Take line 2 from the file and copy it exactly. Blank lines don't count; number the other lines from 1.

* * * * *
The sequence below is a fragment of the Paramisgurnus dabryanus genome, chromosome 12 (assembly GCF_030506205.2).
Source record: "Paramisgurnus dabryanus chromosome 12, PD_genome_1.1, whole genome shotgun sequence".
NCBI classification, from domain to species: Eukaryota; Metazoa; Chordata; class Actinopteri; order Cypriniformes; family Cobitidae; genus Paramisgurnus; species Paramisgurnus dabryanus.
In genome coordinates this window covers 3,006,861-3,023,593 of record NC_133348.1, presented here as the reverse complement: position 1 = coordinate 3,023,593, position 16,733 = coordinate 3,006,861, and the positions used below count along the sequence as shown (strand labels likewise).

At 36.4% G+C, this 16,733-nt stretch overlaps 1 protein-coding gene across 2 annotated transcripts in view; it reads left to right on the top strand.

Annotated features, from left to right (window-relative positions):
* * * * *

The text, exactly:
Source record: "Paramisgurnus dabryanus chromosome 12, PD_genome_1.1, whole genome shotgun sequence".